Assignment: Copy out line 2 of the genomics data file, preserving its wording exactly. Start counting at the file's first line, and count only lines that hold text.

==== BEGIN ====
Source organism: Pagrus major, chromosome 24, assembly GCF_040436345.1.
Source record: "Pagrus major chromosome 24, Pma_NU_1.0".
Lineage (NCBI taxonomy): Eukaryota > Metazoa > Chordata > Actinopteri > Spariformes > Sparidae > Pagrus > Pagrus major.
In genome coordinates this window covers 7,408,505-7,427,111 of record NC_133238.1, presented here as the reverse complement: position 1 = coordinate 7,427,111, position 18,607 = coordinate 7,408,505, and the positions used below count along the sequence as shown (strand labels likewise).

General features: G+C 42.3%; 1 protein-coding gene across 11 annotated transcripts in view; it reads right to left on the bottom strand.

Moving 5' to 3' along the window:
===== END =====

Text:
Source record: "Pagrus major chromosome 24, Pma_NU_1.0".